Directed By: Rob Minkoff
Written By: Craig Wright, Michael McCullers, Thomas Lennon & Robert Ben Garant
Based on Characters Created By: Ted Cay
Editor: Michael Andrews
Music Score By: Danny Elfman 

Featuring the voices of: Ty Burell, Ariel Winter, Stephen Colbert, Leslie Mann, Denis Haysbert, Stephen Tobolowsky, Allison Janney, Patrick Warburton, Stanley Tucci, Lake Bell, Mel Brooks, Tom McGrath, Thomas Lennon, Robert Ben Garant

Mr. Peabody is a business titan, inventor, scientist, gourmand, two-time Olympic medalist and genius…who also happens to be a dog. Using his most ingenious invention, the WABAC machine, Mr. Peabody and his adopted boy Sherman hurtle back in time to experience world-changing events first-hand and interact with some of the greatest characters of all time. But when Sherman breaks the rules of time travel, our two heroes find themselves in a race to repair history and save the future, while Mr. Peabody may face his biggest challenge yet – being a parent. Originally this movie was to be a live action computer animated film to be released in 2003. But it wasn’t realized until 2011 when the film was announced to be a computer animated movie.

As a fan of the original cartoon I was worried that this film would be nothing but a cash in designed to marginalize the cartoons and help sell toys and merchandise as unfortunately some of my other childhood cartoon favorites have gone that way. I am happy to report though not as satirically strong as the cartoon. This film version has the spirit of those originals with some modern updates.

Of course it can’t be as random and has to tie a story and arc to link all the adventures in time travel together as well as give the characters a history never explained in the cartoons.

Now while the jokes are juvenile and fit for the intended audience. The film also has a certain with and fun that helps the film breeze by so fast you actually want more. It stays educational while the audience might not realize it. And while made for kids it is quite enjoyable for adults too.

The animation is sharp and manages to get the mood and pacing enquire right and while the animation is advanced it doesn’t leave the characters with a dead eyed zombie look. That some films like THE POLAR EXPRESS have had a problem with though that is more 3D animation. This is the fourth film based on the Rocky and Bullwinkle franchise. The previous three were BORIS AND NATASHA, DUDLEY DO-RIGHT, and THE ADVENTURES OF ROCKY AND BULLWINKLE. This is also the first fully animated film among those entries. The film provides little hints and tips of the hat to the other series also by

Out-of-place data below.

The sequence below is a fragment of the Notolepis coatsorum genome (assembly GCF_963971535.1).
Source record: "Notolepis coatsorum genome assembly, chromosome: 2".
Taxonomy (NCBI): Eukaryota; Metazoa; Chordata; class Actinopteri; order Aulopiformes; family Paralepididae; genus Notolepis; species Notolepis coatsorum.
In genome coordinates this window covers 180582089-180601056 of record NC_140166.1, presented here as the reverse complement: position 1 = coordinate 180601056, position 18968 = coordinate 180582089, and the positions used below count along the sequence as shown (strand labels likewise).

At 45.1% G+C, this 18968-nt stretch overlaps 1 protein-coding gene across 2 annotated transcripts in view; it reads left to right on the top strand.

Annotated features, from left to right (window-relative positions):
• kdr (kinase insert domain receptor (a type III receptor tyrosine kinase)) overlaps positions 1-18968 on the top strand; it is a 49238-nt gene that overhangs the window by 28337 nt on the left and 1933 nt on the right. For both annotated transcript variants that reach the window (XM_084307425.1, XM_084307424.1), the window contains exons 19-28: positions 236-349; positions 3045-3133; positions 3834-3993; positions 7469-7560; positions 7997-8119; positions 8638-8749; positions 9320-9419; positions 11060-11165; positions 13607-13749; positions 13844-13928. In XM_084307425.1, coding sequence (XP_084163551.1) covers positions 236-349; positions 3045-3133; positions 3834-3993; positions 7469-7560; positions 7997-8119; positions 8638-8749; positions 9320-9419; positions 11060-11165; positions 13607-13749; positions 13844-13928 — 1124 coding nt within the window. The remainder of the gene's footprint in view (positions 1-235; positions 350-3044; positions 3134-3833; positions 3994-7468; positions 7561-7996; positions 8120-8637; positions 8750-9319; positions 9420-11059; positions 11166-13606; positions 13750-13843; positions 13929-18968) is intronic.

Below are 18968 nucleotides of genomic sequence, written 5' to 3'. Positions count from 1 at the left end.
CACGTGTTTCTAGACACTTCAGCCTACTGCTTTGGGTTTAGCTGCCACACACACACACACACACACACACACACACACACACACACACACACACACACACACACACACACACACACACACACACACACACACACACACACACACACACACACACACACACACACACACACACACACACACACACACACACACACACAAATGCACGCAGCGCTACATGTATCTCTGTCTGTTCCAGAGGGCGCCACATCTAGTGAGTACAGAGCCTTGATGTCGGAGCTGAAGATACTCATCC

A painting of Bullwinkle Jay Moose (“host” of the series where Peabody and Sherman debuted) can be seen in Mr. Peabody’s apartment. The stuffed animal Sherman sleeps with is Dudley Do-Right’s Horse, from another “Bullwinkle” spin off.

A painting of Rocky and Bullwinkle can be seen at the end of the movie when George Washington, Bill Clinton and Abraham Lincoln write a document all together.

So those are just a few of the examples of the Easter eggs used.

The film feels right in the hands of director Rob Minkoff who has directed children’s films such as STUART LITTLE and THE LION KING

Watching this film gives me confidence that even if some of the entertainment of my childhood is remade. I won’t necessarily be giddy over the idea. As long as it is handled with care and manages to capture the spirit and voice of the original. It doesn’t have to be a torturous experience. I mean look at the updated Muppet movies that still manage to have he same spirit and charm of the originals. While not quite as magical and strong.

I always find it hard at times to review animated films as I am not the audience and look at them as films but not exactly like others as i can’t really review performances and camera angles as much. So it comes down to other factors that I must pay attention to. So while I watch them it is a fine line I walk trying to review them and give an exact opinion. More reviewing the overall elements of them. Especially knowing how much work and how long it takes to create one.

Robert Downey Jr., Kelsey Grammer and Geoffrey Rush were considered for the role of Mr. Peabody. Downey was cast but had to back out due to scheduling conflicts.

This is more pure story and excitement. Not a musical, there is a moral and teaches a few lesson though is never preachy.

Grade: B

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